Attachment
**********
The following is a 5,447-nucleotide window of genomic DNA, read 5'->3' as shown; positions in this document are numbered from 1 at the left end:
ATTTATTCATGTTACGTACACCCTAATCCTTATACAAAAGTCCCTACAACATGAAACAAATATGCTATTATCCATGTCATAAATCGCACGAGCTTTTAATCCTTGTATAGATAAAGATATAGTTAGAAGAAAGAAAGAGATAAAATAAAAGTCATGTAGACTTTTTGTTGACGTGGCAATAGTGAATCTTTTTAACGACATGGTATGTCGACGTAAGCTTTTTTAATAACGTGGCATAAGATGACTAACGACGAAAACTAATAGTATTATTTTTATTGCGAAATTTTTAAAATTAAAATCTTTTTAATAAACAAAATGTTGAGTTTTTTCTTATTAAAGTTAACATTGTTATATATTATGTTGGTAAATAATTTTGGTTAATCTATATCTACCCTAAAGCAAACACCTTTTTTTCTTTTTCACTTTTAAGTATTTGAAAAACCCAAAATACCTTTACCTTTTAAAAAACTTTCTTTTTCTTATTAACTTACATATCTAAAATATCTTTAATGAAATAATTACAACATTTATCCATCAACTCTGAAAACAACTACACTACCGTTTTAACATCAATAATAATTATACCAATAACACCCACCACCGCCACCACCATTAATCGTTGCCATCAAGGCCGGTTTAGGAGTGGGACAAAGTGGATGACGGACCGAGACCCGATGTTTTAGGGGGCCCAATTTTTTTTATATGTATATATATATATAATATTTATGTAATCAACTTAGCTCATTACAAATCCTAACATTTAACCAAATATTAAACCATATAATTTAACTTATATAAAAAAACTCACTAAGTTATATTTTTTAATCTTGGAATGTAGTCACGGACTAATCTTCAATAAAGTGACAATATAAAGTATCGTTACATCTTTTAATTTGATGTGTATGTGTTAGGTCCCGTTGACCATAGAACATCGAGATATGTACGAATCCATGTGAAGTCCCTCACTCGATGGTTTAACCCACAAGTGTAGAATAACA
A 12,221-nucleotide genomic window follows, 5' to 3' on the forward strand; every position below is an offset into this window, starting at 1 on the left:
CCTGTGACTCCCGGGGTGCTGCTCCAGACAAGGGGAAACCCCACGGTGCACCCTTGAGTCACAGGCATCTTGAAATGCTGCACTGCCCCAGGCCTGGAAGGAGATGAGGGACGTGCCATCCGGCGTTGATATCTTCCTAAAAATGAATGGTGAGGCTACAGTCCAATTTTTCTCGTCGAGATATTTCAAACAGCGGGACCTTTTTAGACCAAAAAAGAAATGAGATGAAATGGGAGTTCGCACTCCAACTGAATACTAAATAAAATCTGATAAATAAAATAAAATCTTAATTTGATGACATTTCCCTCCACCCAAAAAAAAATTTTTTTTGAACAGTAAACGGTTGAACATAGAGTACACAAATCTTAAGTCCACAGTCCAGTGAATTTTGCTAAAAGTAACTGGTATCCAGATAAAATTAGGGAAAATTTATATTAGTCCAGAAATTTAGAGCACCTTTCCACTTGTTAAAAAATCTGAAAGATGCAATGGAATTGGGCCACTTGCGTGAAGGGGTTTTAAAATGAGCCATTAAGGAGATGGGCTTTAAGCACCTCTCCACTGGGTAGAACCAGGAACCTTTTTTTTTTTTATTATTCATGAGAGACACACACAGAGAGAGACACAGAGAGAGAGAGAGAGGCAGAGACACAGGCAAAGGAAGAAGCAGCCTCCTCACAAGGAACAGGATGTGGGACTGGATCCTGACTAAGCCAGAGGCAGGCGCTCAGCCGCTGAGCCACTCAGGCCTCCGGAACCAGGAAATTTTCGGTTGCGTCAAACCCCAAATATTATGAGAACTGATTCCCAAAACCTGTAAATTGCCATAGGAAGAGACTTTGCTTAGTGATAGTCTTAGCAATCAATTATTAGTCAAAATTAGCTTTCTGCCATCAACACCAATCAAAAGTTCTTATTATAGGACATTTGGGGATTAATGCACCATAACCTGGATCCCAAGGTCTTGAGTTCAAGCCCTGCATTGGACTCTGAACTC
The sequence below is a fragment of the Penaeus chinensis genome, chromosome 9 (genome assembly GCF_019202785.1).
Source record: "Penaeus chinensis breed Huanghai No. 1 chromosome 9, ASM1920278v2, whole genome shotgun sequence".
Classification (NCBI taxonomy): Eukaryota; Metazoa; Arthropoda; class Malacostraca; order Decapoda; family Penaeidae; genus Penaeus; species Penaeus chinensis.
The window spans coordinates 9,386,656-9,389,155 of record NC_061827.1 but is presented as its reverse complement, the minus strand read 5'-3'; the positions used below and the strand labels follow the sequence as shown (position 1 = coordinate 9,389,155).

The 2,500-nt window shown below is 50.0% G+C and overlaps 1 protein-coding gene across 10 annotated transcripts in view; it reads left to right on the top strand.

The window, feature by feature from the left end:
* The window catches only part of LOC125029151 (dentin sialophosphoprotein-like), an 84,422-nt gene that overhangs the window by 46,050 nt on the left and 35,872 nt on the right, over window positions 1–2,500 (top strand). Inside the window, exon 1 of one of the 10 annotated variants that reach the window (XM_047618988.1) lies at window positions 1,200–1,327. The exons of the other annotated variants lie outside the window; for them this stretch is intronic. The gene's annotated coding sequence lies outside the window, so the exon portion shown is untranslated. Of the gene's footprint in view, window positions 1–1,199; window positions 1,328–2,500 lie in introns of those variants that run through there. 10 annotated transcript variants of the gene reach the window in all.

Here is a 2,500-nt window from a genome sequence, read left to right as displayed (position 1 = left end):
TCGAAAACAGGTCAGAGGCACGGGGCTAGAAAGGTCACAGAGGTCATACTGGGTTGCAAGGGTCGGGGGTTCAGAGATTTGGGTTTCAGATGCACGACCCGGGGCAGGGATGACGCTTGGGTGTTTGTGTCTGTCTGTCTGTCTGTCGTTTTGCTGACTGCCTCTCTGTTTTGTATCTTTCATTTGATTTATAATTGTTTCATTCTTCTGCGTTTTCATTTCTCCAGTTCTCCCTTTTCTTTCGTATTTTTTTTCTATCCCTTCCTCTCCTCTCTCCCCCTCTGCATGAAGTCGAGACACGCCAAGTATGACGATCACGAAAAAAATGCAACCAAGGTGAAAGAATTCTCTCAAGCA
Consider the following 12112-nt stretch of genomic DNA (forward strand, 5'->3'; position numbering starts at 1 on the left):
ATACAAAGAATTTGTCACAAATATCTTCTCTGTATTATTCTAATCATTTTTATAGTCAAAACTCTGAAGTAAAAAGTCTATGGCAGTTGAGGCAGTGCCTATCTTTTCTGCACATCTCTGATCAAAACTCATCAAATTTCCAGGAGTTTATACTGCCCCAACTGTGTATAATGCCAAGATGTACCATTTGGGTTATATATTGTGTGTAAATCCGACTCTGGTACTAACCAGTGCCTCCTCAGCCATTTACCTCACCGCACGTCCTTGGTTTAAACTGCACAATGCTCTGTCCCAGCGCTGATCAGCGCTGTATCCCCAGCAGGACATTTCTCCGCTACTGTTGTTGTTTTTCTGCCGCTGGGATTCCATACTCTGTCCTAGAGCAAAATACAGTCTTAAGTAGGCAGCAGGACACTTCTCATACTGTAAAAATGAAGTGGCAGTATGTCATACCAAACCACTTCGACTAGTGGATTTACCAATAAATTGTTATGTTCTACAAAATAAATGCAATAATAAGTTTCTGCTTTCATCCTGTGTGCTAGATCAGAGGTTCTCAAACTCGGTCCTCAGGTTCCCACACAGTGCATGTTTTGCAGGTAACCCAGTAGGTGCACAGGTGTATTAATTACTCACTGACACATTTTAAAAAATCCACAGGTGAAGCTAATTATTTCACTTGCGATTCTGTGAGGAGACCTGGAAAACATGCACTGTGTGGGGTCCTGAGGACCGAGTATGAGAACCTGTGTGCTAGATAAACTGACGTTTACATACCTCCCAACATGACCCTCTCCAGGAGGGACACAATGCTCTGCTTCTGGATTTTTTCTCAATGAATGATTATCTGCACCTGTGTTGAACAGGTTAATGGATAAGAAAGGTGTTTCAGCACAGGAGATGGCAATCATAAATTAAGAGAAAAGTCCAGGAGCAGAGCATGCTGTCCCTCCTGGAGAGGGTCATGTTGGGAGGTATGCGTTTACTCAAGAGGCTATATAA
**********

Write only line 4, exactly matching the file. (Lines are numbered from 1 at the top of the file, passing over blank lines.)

CCTGTGACTCCCGGGGTGCTGCTCCAGACAAGGGGAAACCCCACGGTGCACCCTTGAGTCACAGGCATCTTGAAATGCTGCACTGCCCCAGGCCTGGAAGGAGATGAGGGACGTGCCATCCGGCGTTGATATCTTCCTAAAAATGAATGGTGAGGCTACAGTCCAATTTTTCTCGTCGAGATATTTCAAACAGCGGGACCTTTTTAGACCAAAAAAGAAATGAGATGAAATGGGAGTTCGCACTCCAACTGAATACTAAATAAAATCTGATAAATAAAATAAAATCTTAATTTGATGACATTTCCCTCCACCCAAAAAAAAATTTTTTTTGAACAGTAAACGGTTGAACATAGAGTACACAAATCTTAAGTCCACAGTCCAGTGAATTTTGCTAAAAGTAACTGGTATCCAGATAAAATTAGGGAAAATTTATATTAGTCCAGAAATTTAGAGCACCTTTCCACTTGTTAAAAAATCTGAAAGATGCAATGGAATTGGGCCACTTGCGTGAAGGGGTTTTAAAATGAGCCATTAAGGAGATGGGCTTTAAGCACCTCTCCACTGGGTAGAACCAGGAACCTTTTTTTTTTTTATTATTCATGAGAGACACACACAGAGAGAGACACAGAGAGAGAGAGAGAGGCAGAGACACAGGCAAAGGAAGAAGCAGCCTCCTCACAAGGAACAGGATGTGGGACTGGATCCTGACTAAGCCAGAGGCAGGCGCTCAGCCGCTGAGCCACTCAGGCCTCCGGAACCAGGAAATTTTCGGTTGCGTCAAACCCCAAATATTATGAGAACTGATTCCCAAAACCTGTAAATTGCCATAGGAAGAGACTTTGCTTAGTGATAGTCTTAGCAATCAATTATTAGTCAAAATTAGCTTTCTGCCATCAACACCAATCAAAAGTTCTTATTATAGGACATTTGGGGATTAATGCACCATAACCTGGATCCCAAGGTCTTGAGTTCAAGCCCTGCATTGGACTCTGAACTC